Smith's 7th saves record, 4-3 victory

April 20, 1994|By Tom Keegan | Tom Keegan,Sun Staff Writer

Lee Smith arrived shortly before game time last night, delayed by personal matters.

Big deal.

He was right where the Orioles have come to expect him to be in the ninth inning, walking ever so slowly off the mound, yet another save in his back pocket.

Chad Curtis popped Smith's last pitch to center, stranding the tying run at second, the go-ahead run at first as the Orioles survived another close one, 4-3, over the California Angels in the opener of an eight-game homestand.

At this pace, Smith will save 94 in '94. Could his arm possibly survive such a pace? "That's a long way in from the bullpen," said Smith, 36. "My legs are going to blow out way before my arm will."

Unofficially the slowest pitcher in Orioles history going from the bullpen to the mound, Smith officially is the quickest in big-league history to reach seven saves.

He did so in the Orioles' 12th game. Bruce Sutter earned his seventh save in the 14th game of the season for the 1980 Chicago Cubs. A rookie by the name of Lee Smith was Sutter's setup man in September of that year.

Don Aase, who earned his seventh save in the 1986 Orioles' 27th game, had been the quickest in Orioles history.

"I've got all sorts of records," Smith said. "But when I go out next spring people still will be saying Smitty's washed up."

In earning his all-time high 408th career save, Smith maintained a 0.00 ERA.

The fifth pitcher to take the mound for the Orioles, Smith saved a game won by left-hander Jamie Moyer (1-1, 4.91), who pitched two outs into the eighth for his first win.

California starter Phil Leftwich didn't last nearly as long, leaving three hitters into the fifth. The Orioles turned nine hits, six for extra bases, into four runs against Leftwich. They appeared on their way to an easy win for a change, but Smith would be needed after all.

Like the skies that threatened to bust open but only dropped a few brief showers, the Orioles never quite cut loose offensively.

Jeffrey Hammonds' third home run, to right field leading off the fifth against Leftwich, gave the Orioles a 4-1 lead, but the Angels' normally shaky bullpen held it there.

Hammonds, quietly off to a big start from the ninth spot in the batting order, is batting .302 with a .651 slugging percentage, second to Harold Baines.

"I'm going to bottle that," Hammonds said of eight of his first 13 hits going for extra bases. "You can't beat that."

Lefty Bob Patterson relieved Leftwich with runners on the corners and nobody out in the fifth. He retired the Orioles' two most feared hitters, Rafael Palmeiro on a popup to second and Baines on a double-play grounder. Bill Sampen shut down the Orioles the rest of the way.

Moyer and the bullpen made it stand up, barely.

In maintaining their first-place standing in the AL East, the Orioles (8-4) improved to 6-2 in games decided by two runs or less.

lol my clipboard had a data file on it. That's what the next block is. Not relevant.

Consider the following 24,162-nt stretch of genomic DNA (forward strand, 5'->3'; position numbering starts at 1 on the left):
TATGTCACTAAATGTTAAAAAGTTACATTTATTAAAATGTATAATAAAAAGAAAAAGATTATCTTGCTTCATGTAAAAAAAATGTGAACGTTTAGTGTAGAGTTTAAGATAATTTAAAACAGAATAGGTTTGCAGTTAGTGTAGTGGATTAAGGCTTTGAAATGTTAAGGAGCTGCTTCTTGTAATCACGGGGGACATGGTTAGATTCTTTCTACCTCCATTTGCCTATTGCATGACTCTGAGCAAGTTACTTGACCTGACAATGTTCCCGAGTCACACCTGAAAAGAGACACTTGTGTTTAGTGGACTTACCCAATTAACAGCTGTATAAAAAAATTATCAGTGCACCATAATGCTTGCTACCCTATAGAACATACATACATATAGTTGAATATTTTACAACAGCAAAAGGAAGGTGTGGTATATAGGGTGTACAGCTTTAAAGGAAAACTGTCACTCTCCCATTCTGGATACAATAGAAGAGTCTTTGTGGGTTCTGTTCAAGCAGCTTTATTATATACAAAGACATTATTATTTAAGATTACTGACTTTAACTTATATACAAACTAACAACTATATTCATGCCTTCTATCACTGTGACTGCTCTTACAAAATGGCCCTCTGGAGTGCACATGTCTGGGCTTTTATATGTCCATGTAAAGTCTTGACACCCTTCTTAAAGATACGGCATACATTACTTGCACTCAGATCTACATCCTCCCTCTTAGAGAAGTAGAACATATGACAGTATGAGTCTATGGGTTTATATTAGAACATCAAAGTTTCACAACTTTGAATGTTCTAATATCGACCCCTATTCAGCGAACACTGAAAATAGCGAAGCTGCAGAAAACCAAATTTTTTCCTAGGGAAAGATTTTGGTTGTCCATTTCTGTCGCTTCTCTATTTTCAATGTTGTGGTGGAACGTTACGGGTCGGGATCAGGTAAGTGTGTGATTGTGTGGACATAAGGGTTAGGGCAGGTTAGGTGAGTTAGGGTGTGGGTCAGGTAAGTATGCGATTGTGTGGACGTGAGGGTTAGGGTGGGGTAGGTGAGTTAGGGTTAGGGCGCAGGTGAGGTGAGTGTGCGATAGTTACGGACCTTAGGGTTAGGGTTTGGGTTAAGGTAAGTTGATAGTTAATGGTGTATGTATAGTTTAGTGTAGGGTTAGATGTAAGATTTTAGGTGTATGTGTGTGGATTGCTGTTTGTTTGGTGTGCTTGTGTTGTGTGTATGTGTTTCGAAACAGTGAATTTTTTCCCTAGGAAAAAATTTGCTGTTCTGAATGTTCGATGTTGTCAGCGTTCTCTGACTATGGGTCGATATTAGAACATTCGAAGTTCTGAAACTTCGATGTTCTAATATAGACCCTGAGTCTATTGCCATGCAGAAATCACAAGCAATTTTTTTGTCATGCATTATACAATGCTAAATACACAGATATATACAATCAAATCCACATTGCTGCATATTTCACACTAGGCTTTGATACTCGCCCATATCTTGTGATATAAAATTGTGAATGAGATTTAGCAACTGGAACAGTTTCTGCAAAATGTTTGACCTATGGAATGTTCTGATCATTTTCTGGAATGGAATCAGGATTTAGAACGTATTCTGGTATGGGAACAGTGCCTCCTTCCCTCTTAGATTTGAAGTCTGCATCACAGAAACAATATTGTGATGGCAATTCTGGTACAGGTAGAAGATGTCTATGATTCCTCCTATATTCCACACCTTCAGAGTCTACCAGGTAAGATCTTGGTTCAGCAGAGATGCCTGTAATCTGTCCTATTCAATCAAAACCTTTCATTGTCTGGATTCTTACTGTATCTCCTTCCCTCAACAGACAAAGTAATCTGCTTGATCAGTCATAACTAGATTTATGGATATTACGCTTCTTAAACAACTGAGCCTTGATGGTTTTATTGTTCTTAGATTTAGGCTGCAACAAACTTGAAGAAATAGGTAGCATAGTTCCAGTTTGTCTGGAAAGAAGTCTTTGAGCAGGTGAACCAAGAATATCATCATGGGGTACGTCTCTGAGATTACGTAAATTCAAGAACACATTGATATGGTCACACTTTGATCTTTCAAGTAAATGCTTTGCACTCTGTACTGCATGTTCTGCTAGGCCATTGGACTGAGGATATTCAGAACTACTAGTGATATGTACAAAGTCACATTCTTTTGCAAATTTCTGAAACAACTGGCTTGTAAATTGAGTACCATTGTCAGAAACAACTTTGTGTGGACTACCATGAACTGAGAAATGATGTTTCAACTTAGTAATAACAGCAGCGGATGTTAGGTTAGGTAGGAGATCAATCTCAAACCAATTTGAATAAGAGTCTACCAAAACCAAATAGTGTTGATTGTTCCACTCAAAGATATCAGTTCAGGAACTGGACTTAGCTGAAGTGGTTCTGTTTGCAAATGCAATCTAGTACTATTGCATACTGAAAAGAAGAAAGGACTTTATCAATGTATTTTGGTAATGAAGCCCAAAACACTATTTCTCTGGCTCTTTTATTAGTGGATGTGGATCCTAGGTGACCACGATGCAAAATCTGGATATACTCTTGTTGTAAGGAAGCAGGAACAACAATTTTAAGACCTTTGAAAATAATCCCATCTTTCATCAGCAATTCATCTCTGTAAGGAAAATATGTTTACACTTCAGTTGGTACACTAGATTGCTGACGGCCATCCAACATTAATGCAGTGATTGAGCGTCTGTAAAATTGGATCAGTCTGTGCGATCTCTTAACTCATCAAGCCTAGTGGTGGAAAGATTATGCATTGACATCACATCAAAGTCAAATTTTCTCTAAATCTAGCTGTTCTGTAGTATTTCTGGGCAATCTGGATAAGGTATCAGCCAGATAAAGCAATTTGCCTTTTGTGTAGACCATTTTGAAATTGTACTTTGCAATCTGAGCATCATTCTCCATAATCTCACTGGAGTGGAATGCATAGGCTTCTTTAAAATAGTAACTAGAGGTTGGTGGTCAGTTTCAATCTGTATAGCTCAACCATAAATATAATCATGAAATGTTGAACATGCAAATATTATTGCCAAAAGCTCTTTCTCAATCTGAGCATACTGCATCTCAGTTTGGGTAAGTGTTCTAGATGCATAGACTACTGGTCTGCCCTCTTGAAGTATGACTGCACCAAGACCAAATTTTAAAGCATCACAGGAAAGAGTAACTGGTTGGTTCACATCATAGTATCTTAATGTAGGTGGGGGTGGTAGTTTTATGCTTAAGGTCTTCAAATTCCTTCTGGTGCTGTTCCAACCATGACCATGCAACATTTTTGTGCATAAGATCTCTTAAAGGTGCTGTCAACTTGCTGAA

After Moyer allowed his second home run of the night -- to Tim Salmon with two outs in the eighth -- his efficient night was over.

Enter left-hander Brad Pennington, who allowed a single to Chili Davis, the only batter he faced. Bo Jackson greeted Mark Eichhorn with a single.

Eichhorn retired Eduardo Perez on a fly to center to get out of the eighth and encountered the same result against pinch hitter Harold Reynolds leading off the ninth.

When Angels manager Buck Rodgers sent Dwight Smith in to hit for Rex Hudler, Orioles manager Johnny Oates countered by bringing left-hander Jim Poole out of the bullpen to replace Eichhorn. Coming into this season, the former Cubs outfielder had a .290 lifetime batting average against right-handed pitching, a .228 mark against lefties.

Smith sent a searing line drive whistling past Poole's ear and into center for a single. Exit Poole, enter Lee Smith.

Oates would have preferred to give Smith the night off. "They are all going to have to contribute," Oates said of the bullpen. "Both left-handers need to start to help."

Pennington did not allow a hit in his first three outings and has not retired a batter in his last two. Poole has allowed seven hits and three runs in 3 1/3 innings.

Moyer, a 12-game winner last season, became the first Orioles vTC starter other than co-aces Mike Mussina and Ben McDonald to win a game. He allowed three earned runs on seven hits. As usual, the ground ball was Moyer's best friend, the home run pitch his most harmful foe. Fourteen of Moyer's 23 outs came on the ground. Two of the three runs came on bases-empty home runs.

In three starts covering 22 innings, Moyer has three walks, 15 strikeouts, and six home runs.

He set down the Angels in order in the first three innings. Fourteen of his 23 outs came on grounders. "I've got it going in the right direction," Moyer said.

So does Smith, who doesn't mind the heavy work load. "It's kind of like a hitter who's on a hot streak," he said. "You want to be out there."

ORIOLES TONIGHT

Opponent: California Angels

Site: Oriole Park at Camden Yards

Time: 7:35

TV/Radio: HTS/WBAL (1090 AM)

Starters: Angels' Mark Leiter (1-0, 2.77) vs. Orioles' Mike Mussina (3-0, 1.74)

Tickets: About 3,000 remain, not including 275 standing-room tickets that go on sale when the gates open.

SMITH: 7-FOR-7

Date ... Opp. ... IP ... H ... BB ... SO ... NP

4/4 .... K.C. ... 0.1 .. 0 .... 0 .... 0 .... 2

4/6 .... K.C. ... 1.0 .. 0 .... 0 .... 1 ... 13

4/9 .... Tex. ... 1.0 .. 0 .... 0 .... 1 ... 10

4/14 ... Det. ... 1.0 .. 0 .... 0 .... 1 ... 18

4/16 ... Tex. ... 1.0 .. 1 .... 0 .... 1 ... 30

4/17 ... Tex. ... 1.0 .. 2 .... 0 .... 1 ... 15

4/19 ... Cal. ... 0.2 .. 1 .... 0 .... 1 ... 10

Totals ...... ... 6.0 .. 4 .... 0 .... 6 ... 98

Baltimore Sun Articles
|
|
|
Please note the green-lined linked article text has been applied commercially without any involvement from our newsroom editors, reporters or any other editorial staff.